Ensuring Rights and Preventing Harm
The purpose of the Act is to safeguard and support adults who are unable to safeguard themselves, because they are affected by disability, mental disorder, illness or physical or mental infirmity. The General Principles of the Act state that any action taken should benefit the person and be the least restrictive option available. The Act provides:
• A duty to enquire and investigate where harm is suspected
• A requirement for public bodies to co-operate with local councils
• A range of protection orders: assessment, removal and banning, where serious harm is suspected
• A legislative requirement for local authorities to set up Adult Protection Committees to oversee the effectiveness of multi-agency prevention and protective practices
The Highland Adult Support and Protection (ASP) Inter-agency Procedures were developed by the partnership of agencies that have primary responsibility for keeping people safe in Highland – The Highland Council, NHS Highland and Northern Constabulary. They are aimed at safeguarding and supporting people at risk of harm and provide guidance to staff as to what action to take if actual harm, or risk of harm is alleged. In Highland, the protection of vulnerable adults is taken extremely seriously and the procedures provide clarity to staff, particularly in respect of the part they play in discharging their duties. These procedures highlight the need for all agencies to work together to make sure that people in the community who are at risk of harm are appropriately supported.
Who is an adult at risk of harm?
The Act defines an adult at risk as a person aged 16 or over, who is:
- Unable to safeguard his/her own well being, property, rights or other interests and
- At risk of harm and
- Because s/he is affected by disability, mental disorder, illness or physical or mental infirmity, is more vulnerable to being harmed than adults who are not so affected
What is harm?
The Act defines harm as all harmful conduct and in particular includes:
- Conduct which causes physical harm
- Conduct which causes psychological harm (e.g. by causing fear, alarm and/or distress)
- Unlawful conduct (e.g. theft)
- Conduct which causes self-harm
Possible signs of harm
There are many signs of harm. It is important to consider any changes to the well-being of a person at risk. Some examples are:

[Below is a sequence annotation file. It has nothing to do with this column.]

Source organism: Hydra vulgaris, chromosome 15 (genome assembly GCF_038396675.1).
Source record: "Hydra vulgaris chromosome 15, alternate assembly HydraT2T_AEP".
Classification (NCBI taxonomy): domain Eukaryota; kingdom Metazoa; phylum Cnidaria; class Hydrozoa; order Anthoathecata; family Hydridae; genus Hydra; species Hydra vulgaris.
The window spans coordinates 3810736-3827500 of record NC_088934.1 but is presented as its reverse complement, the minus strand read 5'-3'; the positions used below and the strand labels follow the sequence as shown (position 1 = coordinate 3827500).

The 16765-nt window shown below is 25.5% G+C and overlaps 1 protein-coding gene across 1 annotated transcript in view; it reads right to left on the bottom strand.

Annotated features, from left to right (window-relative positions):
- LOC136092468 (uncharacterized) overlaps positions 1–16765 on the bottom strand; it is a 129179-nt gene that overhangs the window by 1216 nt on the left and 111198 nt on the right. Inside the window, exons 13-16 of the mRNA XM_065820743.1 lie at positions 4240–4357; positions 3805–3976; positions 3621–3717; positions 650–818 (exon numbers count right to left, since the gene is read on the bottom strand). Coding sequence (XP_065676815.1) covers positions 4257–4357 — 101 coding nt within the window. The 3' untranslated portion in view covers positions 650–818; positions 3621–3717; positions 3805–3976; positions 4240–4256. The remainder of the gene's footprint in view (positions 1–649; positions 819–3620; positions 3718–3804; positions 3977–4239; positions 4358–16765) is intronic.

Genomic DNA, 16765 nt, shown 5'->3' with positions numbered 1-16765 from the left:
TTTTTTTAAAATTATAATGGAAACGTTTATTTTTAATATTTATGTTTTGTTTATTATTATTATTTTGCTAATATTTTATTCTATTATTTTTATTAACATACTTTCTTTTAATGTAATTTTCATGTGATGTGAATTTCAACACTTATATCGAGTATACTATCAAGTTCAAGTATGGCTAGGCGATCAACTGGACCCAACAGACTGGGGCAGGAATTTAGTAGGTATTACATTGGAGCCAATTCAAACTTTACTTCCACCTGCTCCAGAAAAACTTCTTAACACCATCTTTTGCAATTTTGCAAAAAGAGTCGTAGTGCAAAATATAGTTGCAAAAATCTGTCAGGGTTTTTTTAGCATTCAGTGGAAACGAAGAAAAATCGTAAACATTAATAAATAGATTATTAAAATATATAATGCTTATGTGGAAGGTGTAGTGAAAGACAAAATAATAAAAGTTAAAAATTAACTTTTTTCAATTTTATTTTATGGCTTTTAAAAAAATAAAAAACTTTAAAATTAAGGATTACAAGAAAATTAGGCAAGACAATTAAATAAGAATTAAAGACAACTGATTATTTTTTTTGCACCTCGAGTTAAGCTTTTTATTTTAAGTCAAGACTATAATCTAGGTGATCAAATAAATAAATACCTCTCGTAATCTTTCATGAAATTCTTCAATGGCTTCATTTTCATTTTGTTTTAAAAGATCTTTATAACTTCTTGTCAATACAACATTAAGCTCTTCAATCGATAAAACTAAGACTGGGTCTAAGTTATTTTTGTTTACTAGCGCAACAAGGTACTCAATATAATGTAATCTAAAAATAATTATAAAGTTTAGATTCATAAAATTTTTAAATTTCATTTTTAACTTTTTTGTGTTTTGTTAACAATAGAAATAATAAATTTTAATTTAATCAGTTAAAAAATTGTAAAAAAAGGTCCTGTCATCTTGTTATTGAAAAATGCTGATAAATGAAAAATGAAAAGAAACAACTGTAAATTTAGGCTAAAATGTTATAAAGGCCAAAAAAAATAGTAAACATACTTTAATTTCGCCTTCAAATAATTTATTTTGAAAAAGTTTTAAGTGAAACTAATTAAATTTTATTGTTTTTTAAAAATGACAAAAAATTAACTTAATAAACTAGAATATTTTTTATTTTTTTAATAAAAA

- Unexplained or unusual injuries
- Misuse of medication, (e.g. not giving medicines properly)
- Unexplained changes of behaviour, (e.g. becoming anxious and withdrawn, fear of another person, unexplained debt, not paying bills for services)
- The use by another person of the adult’s possessions, bank account or property without his/her informed consent
- Pressure by family or professionals to have someone moved into or taken out of care
- Hostile or unkind behaviour by a care-giver
- The adult at risk is not receiving appropriate care, which would protect them from harm
- Unexplained deterioration in health and/or appearance
- A long delay between illness/injury and the adult getting appropriate treatment
- The deprivation of basic needs, such as adequate food or heating
- Prejudicial actions or remarks to the adult at risk about age, gender, disability, race, sexual or religious orientation
- Failure to provide adequate information, not being informed of rights, or being misinformed
Where can harm occur?
Harm can occur anywhere. For example: in the family home, in any social or health care setting, hospital ward, care home, day service, social club, leisure activities, place of work or any public place.
Who can cause harm?
Anyone can cause harm to a vulnerable person. For example: a relative, unpaid carer, spouse/partner, professional carer, volunteer, another service user, stranger, member of the public, or the ‘adult at risk’ may be harming himself/herself.
How do I report that an adult is at risk of harm?
If you are a member of the public and witness, suspect or receive information about an adult at risk of harm, you should report this using the Highland Adult Protection Line 0800 9020042.
If you are an employee of the The Highland Council, NHS Highland, Northern Constabular, the Care Inspectorate, a third sector or private sector care provider, you have a duty to report this. The Procedures describe the steps you must follow and who should be contacted.
The number for the Highland Adult Protection Line is 0800 9020042
The 24- hour emergency number for adult services is 0845 7697 284